Regardless of whether you are in Washington or Oregon, if your employer wants to put you on temporary furlough, be forewarned and forearmed – you must have a return to work date or you may have your unemployment benefits denied!
There is a mistake that some members are making when they are laid off by their employer but do not come back to the Hall (i.e. they go “on the hook”). The mistake is that they do not tell Unemployment that they have a specific return to work date.
Both Oregon and Washington have rules that govern this. In Oregon, when you take a temporary layoff, you are entitled to receive unemployment benefits without having to look for work, but only if the employer has, as of the layoff date, given you a date certain to return to work that is no later than four calendar weeks following the week in which the temporary layoff occurred. If that date passes, you must immediately begin seeking work in order to remain eligible for unemployment benefits. Additionally, the work you are returning to must either be full-time or pay as well if not more than your weekly unemployment benefit amount. (See OAR 471-030-0036(5)(b).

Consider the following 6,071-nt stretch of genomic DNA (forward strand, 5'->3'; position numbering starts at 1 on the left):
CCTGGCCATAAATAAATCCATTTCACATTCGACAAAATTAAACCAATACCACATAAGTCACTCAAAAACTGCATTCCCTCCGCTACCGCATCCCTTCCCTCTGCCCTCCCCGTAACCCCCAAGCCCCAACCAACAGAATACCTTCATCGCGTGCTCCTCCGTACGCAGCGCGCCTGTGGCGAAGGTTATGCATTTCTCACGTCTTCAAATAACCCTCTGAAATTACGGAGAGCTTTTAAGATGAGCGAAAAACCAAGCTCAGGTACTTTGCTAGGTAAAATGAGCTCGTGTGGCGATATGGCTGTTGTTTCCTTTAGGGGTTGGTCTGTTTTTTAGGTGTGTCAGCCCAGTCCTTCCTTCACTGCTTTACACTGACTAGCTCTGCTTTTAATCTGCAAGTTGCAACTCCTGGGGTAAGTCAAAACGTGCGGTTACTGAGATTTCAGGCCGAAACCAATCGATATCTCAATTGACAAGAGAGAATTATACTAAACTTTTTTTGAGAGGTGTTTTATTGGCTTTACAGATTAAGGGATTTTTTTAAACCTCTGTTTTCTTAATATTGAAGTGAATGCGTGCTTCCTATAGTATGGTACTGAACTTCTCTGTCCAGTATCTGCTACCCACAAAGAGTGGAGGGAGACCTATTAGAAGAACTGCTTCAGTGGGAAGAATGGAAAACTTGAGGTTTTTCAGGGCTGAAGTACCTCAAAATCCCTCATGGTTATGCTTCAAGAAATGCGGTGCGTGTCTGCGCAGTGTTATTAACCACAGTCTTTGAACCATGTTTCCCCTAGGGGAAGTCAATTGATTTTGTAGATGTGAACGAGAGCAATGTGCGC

In Washington, the rule is very similar: WAC 192-110-015 also provides that you can be on “standby” for up to four weeks. Your employer can request to extend the "standby" for an additional four weeks for a total of eight weeks, but that extension is not automatically granted and must first be evaluated and approved by the Employment Security Department. Again, it is a condition of the unemployment rules that the employer has given you a specific return to work date. The Department will not approve unemployment if all you have is the prospect of future work or a promise of future work at some unspecified date.
Note: In Washington, the Department will not approve unemployment if you regularly work less than 40 hours, and the maximum amount of benefits that can be obtained while on “standby” is eight weeks in any benefit year.
Bottom line: If your employer wants to put you on the hook, make sure that you have a return to work date that is four weeks or less into the future. In Washington, there is a maximum of eight standby weeks, but those additional four weeks are not automatically granted. Oregon does not have that maximum, but you must still have a specific return to work date given to you at the time of layoff.
Remember: If you return to the Hall and sign the Out-Of-Work List, you are eligible for withdrawal of any supplemental unemployment funds you have in your Flex Account; if you stay on the hook, you are not.